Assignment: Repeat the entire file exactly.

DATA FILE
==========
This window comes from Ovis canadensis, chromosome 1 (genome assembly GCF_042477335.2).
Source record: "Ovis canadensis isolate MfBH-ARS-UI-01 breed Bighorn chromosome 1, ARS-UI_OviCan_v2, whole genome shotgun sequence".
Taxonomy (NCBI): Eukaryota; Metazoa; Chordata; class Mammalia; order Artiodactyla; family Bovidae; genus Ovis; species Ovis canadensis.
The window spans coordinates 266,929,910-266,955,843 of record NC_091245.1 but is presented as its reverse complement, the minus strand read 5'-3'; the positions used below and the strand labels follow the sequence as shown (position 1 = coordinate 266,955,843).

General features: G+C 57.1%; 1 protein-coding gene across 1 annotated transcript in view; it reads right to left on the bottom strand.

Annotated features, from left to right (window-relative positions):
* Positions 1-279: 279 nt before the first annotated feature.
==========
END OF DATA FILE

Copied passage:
This window comes from Ovis canadensis, chromosome 1 (genome assembly GCF_042477335.2).
Source record: "Ovis canadensis isolate MfBH-ARS-UI-01 breed Bighorn chromosome 1, ARS-UI_OviCan_v2, whole genome shotgun sequence".
Taxonomy (NCBI): Eukaryota; Metazoa; Chordata; class Mammalia; order Artiodactyla; family Bovidae; genus Ovis; species Ovis canadensis.
The window spans coordinates 266,929,910-266,955,843 of record NC_091245.1 but is presented as its reverse complement, the minus strand read 5'-3'; the positions used below and the strand labels follow the sequence as shown (position 1 = coordinate 266,955,843).

General features: G+C 57.1%; 1 protein-coding gene across 1 annotated transcript in view; it reads right to left on the bottom strand.

Annotated features, from left to right (window-relative positions):
* Positions 1-279: 279 nt before the first annotated feature.